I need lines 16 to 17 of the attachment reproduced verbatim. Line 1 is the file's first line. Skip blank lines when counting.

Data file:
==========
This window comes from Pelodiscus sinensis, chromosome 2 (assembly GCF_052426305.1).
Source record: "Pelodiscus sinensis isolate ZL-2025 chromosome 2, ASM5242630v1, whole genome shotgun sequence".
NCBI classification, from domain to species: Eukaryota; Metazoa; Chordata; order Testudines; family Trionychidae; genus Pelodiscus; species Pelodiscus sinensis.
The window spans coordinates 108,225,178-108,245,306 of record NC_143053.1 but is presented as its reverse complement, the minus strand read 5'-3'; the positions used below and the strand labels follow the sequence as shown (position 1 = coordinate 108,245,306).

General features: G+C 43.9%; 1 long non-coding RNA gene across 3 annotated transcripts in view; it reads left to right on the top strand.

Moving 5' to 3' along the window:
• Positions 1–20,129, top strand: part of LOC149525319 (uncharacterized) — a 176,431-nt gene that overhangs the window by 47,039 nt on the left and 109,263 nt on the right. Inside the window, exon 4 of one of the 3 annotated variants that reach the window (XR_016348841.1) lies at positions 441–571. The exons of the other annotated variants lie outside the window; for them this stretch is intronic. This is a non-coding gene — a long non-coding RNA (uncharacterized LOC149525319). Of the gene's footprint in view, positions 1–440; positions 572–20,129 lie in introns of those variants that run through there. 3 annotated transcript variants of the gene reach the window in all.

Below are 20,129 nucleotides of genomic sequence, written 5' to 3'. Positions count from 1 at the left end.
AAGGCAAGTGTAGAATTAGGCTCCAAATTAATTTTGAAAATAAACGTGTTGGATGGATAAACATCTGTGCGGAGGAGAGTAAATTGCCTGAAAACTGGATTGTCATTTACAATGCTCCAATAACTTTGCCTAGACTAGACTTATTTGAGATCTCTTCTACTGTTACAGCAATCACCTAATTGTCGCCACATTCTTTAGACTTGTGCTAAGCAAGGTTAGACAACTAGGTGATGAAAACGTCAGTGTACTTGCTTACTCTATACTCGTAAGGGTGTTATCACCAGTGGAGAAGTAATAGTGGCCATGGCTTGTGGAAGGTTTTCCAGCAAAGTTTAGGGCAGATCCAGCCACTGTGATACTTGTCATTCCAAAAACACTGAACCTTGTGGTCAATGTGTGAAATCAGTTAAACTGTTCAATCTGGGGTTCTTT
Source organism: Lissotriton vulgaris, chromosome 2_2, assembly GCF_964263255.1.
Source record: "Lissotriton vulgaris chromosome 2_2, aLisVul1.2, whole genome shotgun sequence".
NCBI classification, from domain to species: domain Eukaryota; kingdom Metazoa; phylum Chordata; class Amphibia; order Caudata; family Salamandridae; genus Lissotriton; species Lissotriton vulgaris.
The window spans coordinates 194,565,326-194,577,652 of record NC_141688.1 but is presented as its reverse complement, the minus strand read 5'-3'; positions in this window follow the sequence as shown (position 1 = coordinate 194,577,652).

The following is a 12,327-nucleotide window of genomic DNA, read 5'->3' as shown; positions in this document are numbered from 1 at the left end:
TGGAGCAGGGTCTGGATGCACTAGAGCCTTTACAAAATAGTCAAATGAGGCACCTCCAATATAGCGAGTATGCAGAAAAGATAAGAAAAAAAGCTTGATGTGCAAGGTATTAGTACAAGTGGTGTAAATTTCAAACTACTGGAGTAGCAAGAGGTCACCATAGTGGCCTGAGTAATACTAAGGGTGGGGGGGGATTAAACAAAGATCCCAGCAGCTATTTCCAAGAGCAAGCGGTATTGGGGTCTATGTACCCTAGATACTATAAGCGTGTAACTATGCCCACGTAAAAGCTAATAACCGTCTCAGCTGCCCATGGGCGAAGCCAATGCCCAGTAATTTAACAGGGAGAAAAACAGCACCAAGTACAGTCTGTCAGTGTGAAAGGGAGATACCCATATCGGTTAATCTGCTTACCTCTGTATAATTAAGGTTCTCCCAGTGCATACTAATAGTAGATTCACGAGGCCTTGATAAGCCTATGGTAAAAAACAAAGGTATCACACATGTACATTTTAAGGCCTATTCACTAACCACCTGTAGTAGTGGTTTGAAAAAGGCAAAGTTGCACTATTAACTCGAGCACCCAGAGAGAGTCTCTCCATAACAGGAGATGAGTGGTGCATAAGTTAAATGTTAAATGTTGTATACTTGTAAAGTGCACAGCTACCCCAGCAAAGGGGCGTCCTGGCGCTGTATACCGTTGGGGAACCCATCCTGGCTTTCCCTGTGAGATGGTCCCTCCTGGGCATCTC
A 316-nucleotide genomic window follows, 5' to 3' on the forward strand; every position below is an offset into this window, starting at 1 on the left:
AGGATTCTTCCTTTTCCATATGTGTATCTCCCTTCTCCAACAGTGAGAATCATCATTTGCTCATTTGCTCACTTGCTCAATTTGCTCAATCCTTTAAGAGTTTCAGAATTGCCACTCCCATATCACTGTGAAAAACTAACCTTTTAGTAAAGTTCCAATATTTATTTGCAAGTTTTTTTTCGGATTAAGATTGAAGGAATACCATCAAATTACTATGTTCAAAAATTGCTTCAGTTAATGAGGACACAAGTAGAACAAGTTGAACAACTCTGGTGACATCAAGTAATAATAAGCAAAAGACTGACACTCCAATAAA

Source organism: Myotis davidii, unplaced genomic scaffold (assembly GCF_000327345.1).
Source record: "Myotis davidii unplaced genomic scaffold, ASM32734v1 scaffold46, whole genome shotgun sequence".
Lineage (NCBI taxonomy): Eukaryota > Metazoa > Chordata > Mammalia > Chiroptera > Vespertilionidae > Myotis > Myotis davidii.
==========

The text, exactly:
A 316-nucleotide genomic window follows, 5' to 3' on the forward strand; every position below is an offset into this window, starting at 1 on the left:
AGGATTCTTCCTTTTCCATATGTGTATCTCCCTTCTCCAACAGTGAGAATCATCATTTGCTCATTTGCTCACTTGCTCAATTTGCTCAATCCTTTAAGAGTTTCAGAATTGCCACTCCCATATCACTGTGAAAAACTAACCTTTTAGTAAAGTTCCAATATTTATTTGCAAGTTTTTTTTCGGATTAAGATTGAAGGAATACCATCAAATTACTATGTTCAAAAATTGCTTCAGTTAATGAGGACACAAGTAGAACAAGTTGAACAACTCTGGTGACATCAAGTAATAATAAGCAAAAGACTGACACTCCAATAAA